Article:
Does a man like yourself know the size of India’s standing army? As I mentioned earlier in this essay, I am a woman. But because I know how to use a computer, many things are possible. This question is interesting insofar as it is obsolete. These days, the type of men who can and will rattle off the kind of statistics that would have once amazed a woman but would have failed to impress anyone allowed inside an officer’s club are frowned upon. Such men are viewed as absurd caricatures, relics of a time gone by so recently that some, like cobblers, are still around.

I have looked up the size of India’s standing army. The IA contains 1,129,900 active personnel, 960,000 reserve, and 109 aircraft. Everything else you might want to know, including the color of their uniforms or the type of tanks they use (Arjun) or the names of their armored regiments (Poona Horse, Deccan Horse, 20 Horse, and so on), is abundantly available in the Wikipedia article.

In the year 2016, this question is less about knowledge or the quality of men and more about how we choose to spend our time. Lately, people who play fast and loose with statistics and facts—instead of just quietly settling an argument on Wikipedia like the rest of us do in polite company—are being called “mansplainers.” While it may be fun to laugh about them on the Internet, I think they are misunderstood. They haven’t chosen to value plasticity and fluidity of thought and knowledge. They still think a volume of factual knowledge is equivalent to a currency unit of thought. They could, at any moment, change their minds. But what interests me is that mansplainers—who are not only men—are found in abundance in loud places, and they are often seen emitting facts very close to people’s faces: people who do not seem thrilled about receiving them. Maybe there’s no hope for mansplainers after all. They thrive in loud arenas: militaries, concerts, bars that are brightly lit and have not been kept hidden from college students, lobbies, lines at coffee shops, city sidewalks, fallow acreages where dogs are barking. They would not agree with me, or even with the absurdly sexist ghost of Schopenhauer, about distractions. They would produce a statistic that argues in favor of keeping your mind alert or of multi-tasking, which light reading in bed at night has assured me is a fruitless way to engage my mind.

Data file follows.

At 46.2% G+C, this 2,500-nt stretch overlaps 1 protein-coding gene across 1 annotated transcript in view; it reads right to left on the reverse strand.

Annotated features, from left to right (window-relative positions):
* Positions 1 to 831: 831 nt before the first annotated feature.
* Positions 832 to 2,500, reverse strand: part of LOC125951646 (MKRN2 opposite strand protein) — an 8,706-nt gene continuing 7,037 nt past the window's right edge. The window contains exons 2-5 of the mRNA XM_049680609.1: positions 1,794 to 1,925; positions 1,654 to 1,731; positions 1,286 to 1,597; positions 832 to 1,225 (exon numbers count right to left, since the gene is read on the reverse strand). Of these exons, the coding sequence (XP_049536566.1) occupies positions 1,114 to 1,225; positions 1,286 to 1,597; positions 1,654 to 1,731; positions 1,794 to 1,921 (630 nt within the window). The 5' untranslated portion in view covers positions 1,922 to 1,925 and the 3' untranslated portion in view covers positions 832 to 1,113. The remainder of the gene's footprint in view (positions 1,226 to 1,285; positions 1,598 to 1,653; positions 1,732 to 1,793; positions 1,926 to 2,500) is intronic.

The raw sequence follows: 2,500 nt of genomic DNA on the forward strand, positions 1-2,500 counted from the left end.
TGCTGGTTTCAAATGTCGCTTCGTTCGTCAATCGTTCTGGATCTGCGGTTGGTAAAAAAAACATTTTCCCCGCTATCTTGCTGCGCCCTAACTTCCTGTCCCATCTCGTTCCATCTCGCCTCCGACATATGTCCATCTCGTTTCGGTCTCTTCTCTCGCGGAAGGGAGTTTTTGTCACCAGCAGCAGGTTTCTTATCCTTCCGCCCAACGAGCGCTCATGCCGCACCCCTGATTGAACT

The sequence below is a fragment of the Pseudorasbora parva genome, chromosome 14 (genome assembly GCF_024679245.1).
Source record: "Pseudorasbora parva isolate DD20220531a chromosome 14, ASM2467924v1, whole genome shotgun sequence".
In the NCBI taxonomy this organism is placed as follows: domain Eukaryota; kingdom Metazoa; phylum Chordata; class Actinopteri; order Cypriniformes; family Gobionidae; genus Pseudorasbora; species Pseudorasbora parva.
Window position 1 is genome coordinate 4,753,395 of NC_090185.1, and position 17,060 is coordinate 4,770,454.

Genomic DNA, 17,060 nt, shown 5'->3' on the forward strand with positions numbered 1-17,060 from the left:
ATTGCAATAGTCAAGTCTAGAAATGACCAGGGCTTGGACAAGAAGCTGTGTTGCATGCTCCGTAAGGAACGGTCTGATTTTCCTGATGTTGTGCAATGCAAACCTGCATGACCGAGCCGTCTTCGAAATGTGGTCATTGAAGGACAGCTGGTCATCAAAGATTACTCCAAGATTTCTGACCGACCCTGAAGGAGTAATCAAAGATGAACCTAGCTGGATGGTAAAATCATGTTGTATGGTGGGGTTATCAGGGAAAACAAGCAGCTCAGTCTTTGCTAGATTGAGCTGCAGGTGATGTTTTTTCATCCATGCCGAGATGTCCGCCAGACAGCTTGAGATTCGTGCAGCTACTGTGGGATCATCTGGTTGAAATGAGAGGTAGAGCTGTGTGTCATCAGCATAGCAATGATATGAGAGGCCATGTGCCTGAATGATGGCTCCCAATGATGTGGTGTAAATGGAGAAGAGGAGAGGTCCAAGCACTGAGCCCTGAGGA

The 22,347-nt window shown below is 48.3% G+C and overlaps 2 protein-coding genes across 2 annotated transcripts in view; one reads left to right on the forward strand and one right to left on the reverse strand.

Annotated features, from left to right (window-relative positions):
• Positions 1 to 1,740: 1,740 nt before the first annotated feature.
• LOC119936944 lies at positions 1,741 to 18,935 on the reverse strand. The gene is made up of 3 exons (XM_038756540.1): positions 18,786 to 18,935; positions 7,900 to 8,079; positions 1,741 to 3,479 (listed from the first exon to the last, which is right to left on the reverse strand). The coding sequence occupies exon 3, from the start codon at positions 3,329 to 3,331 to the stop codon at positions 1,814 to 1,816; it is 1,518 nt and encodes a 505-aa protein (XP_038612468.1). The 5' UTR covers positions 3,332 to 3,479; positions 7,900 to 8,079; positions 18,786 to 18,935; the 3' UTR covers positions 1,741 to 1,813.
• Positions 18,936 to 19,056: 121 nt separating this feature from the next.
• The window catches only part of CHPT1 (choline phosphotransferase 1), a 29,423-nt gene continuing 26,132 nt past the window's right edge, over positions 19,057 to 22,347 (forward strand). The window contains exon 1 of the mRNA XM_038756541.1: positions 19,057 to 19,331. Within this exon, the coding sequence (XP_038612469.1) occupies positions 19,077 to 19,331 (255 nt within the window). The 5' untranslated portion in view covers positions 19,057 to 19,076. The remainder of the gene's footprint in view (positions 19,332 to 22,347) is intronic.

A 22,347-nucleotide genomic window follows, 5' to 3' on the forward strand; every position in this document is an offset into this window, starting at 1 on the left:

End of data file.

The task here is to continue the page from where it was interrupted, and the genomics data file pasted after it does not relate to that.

What if someone held a gun to your head? This is definitely the worst of the questions I suggested answering. I would rather write about anything else: any of the pop stars my daughter can name, office parks, red meat, childhood, armies. Five years ago, my cousin’s boyfriend shot and killed her and both of her young daughters. He used my cousin’s own gun, a Glock “safe-action” pistol, to do this. She was twenty-nine years old. Her daughters were both in elementary school.